The Kenya Project
University of Notre Dame Australia
Service Learning Experience
The Kenya Immersion Project is a novel project initiated by School of Education academics from the University of Notre Dame Australia (UNDA), Sydney campus. The project is dedicated to social justice and service learning, achieved by immersing students in a community that has experienced terrible hardships in the past decade in order for them to share their skills and abilities with the local community.
Outside the city of Nakuru, Kenya lies the Pipeline Internally Displaced People’s (IDP) Camp, home to approximately 1000 families who were victims of the internecine violence which stemmed from the 2007 Kenyan general elections.
Following those elections, Cassandra Treadwell, CEO of the NGO So They Can: started a school – the Aberdare Ranges Primary School; opened a children’s home - the Holding Hands Children’s Home; and opened a clinic, for those worst affected by the violence.
In August 2010, only months after opening the school, Ms Treadwell gave a guest lecture at the university, which galvanised Tim, Julie and Sean into action. Three months later they held a fundraising event through the Notre Dame community to build a new classroom for the school, which became the catalyst for the nearly 150 University of Notre Dame Australia Education and Medicine students and staff who have since been part of the Kenya Immersion Project. Trips have taken place in 2011, 2012 and 2013 and 2014.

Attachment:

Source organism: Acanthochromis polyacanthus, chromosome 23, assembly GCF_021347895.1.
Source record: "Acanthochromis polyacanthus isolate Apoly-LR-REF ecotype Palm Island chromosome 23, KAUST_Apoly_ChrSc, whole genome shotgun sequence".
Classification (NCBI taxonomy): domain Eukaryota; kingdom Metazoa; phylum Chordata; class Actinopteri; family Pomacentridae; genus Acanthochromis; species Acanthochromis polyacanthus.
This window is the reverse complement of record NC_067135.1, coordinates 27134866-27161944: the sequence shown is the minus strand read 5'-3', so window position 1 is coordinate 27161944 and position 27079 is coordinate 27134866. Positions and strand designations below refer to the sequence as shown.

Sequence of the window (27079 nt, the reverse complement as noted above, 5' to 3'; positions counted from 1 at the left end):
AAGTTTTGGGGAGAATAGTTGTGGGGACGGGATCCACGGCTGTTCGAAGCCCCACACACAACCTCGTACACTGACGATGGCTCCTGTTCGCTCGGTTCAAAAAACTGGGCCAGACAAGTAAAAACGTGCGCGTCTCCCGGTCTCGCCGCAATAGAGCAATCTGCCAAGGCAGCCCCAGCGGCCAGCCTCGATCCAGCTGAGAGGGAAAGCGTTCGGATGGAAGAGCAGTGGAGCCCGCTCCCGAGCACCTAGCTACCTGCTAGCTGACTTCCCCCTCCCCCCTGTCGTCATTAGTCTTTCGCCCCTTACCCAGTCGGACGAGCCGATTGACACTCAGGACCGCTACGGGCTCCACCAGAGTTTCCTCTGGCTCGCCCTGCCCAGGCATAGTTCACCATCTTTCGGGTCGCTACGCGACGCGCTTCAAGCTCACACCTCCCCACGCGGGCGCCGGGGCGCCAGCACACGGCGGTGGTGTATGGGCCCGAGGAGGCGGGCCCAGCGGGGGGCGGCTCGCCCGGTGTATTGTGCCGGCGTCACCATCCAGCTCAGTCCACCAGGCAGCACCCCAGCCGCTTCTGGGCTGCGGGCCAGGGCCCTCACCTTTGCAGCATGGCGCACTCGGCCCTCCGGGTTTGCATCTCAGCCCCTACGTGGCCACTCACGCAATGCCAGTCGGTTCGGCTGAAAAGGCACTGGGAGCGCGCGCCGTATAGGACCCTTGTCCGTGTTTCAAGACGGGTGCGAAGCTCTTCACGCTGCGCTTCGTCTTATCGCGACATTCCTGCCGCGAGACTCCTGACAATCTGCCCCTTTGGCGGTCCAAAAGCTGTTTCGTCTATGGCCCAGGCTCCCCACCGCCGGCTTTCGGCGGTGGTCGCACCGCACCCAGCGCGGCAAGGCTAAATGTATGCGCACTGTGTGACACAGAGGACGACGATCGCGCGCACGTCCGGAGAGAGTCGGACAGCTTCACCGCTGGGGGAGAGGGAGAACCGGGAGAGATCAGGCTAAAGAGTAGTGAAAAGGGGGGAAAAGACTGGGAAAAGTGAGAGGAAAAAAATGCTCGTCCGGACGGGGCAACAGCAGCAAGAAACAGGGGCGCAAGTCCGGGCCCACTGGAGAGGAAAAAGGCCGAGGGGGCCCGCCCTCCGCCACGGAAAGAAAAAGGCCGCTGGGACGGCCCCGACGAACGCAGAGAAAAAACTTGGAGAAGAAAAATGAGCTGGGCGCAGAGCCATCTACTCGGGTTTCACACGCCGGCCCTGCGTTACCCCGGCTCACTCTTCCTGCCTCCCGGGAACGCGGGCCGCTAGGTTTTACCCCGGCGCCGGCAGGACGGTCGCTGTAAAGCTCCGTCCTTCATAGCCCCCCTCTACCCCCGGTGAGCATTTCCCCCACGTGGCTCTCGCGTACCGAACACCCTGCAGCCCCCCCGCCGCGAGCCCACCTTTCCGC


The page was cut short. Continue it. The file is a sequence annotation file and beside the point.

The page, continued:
Every aspect of this project is built around influencing, motivating and inspiring students to develop a truly global approach to their future professional work. This is a project that recognizes the independence and capabilities of our students who are involved in each part of the planning, implementation and sustainability of the project. Students are encouraged to become reflective practitioners, critical thinkers and problem solvers in the world beyond the lecture theatre. One of the main aims for the team is to provide an authentic learning experience which is respectful of and responsive to the needs of this highly marginalised and largely ignored community.
Students are expected to be involved in all aspects of the trip. An important component of the trip is enabling our students to tap into their skills and abilities and developing their confidence to make a difference in the world. This is an extremely sensitively thought out and ever evolving project which is having a lasting impact on many lives both in Australia and Kenya.